Remember the good ol’ days when you could just hang out with friends and belt out your feelings in song? Whether it’s in a karaoke room, right outside, or even at home; jam sessions with booze and friends were a great way to unwind.
Sadly, those days are gone – and surprisingly not just because of the pandemic, as you might think.
According to a statement from the Department of the Interior and Local Government (DILG), local government units (LGUs) are urged to “enact ordinances prohibiting videoke and other loud, distracting noises during online class schedules as millions of students adjust to the blended learning system as a measure against COVID-19.”
This arose because a lot of us have shifted to a work-from-home setting as a precaution against the pandemic. With a lot of us working and studying at home, students need to be able to concentrate on online classes, schoolwork, and other activities. They should not be distracted by loud sounds during these hours.
“Bilang mga disiplinado at responsableng mga magulang at mamamayan, tulungan natin ang ating mga estudyante na mabigyan ng tahimik at payapa na kapaligiran para sila ay makapag-aral ng mabuti sa kani-kanilang mga tahanan,” DILG Secretary Eduardo Año said.
(Rough Translation: As disciplined and responsible parents and citizens, let us help our students by giving them silence, as well as peace and quiet so that they can study properly in their respective homes.)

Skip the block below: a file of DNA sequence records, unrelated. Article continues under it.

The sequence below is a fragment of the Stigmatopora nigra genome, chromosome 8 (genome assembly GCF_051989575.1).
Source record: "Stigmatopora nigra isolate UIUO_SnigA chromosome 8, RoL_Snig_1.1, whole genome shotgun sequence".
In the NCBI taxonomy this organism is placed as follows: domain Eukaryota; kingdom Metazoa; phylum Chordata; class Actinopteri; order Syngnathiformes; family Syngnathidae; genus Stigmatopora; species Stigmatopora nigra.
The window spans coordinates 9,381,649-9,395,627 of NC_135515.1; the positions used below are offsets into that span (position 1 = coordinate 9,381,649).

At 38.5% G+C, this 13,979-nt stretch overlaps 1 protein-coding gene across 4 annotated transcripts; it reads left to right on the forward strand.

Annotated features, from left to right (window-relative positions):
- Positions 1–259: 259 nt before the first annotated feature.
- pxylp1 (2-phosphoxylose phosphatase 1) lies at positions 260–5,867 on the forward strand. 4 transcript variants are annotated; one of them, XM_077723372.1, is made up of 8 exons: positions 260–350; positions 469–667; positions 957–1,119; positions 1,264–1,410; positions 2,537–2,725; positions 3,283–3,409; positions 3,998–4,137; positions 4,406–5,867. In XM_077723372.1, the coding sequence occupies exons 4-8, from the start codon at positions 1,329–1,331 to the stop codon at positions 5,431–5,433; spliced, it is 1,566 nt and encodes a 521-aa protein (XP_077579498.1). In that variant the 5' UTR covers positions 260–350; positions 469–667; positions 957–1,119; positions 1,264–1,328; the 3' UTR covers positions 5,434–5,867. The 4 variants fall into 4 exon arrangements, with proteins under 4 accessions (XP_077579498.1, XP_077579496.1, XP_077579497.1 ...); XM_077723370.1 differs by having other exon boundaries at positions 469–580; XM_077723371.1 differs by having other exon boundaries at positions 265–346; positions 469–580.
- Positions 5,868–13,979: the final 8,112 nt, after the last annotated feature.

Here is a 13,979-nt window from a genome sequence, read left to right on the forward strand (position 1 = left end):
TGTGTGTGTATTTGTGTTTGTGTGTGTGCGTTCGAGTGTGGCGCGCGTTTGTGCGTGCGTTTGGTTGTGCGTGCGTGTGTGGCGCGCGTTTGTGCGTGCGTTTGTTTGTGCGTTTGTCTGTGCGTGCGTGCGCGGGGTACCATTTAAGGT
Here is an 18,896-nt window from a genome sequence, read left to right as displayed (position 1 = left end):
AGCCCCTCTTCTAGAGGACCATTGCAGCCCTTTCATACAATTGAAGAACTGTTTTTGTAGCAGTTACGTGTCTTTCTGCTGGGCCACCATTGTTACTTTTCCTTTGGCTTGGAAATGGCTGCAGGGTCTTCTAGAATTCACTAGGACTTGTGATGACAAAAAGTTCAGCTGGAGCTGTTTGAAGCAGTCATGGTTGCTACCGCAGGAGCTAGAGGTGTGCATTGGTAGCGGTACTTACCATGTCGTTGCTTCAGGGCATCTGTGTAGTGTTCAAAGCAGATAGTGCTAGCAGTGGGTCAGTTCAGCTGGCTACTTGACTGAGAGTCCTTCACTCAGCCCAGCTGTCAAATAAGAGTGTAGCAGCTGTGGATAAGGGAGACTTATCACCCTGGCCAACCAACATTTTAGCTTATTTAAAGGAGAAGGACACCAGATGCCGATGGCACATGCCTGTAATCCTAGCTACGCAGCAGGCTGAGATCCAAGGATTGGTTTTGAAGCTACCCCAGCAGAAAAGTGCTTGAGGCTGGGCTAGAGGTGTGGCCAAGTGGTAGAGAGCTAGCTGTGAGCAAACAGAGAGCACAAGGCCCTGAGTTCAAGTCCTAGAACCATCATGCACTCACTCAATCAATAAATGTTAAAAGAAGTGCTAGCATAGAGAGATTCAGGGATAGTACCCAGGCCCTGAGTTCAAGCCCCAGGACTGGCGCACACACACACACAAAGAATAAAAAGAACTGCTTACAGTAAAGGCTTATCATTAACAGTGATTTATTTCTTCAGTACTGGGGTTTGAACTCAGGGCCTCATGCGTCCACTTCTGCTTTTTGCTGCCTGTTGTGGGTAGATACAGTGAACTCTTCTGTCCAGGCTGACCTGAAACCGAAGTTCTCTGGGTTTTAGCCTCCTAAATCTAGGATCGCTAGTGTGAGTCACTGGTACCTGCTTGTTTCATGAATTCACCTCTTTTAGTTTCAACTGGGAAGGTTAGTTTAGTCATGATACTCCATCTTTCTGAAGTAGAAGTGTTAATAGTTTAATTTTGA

Año also urged vehicle owners to avoid blowing their car horns unnecessarily during school hours, since this can also distract students. In addition to videoke parties and car horns, he encouraged LGUs to ban noisy illegal gambling activities like tupada, bingo, and betting stations. Drinking sprees and other loud noises are included in the list, too. That way, students will not be disturbed while studying, and mass gatherings will be prevented.
“Security, safety, and other measures that the PNP used to implement for the schools should be expanded to include the entire barangay as part of the expanded learning space amid the continued threat of COVID-19,” he added.
What are your thoughts on this?
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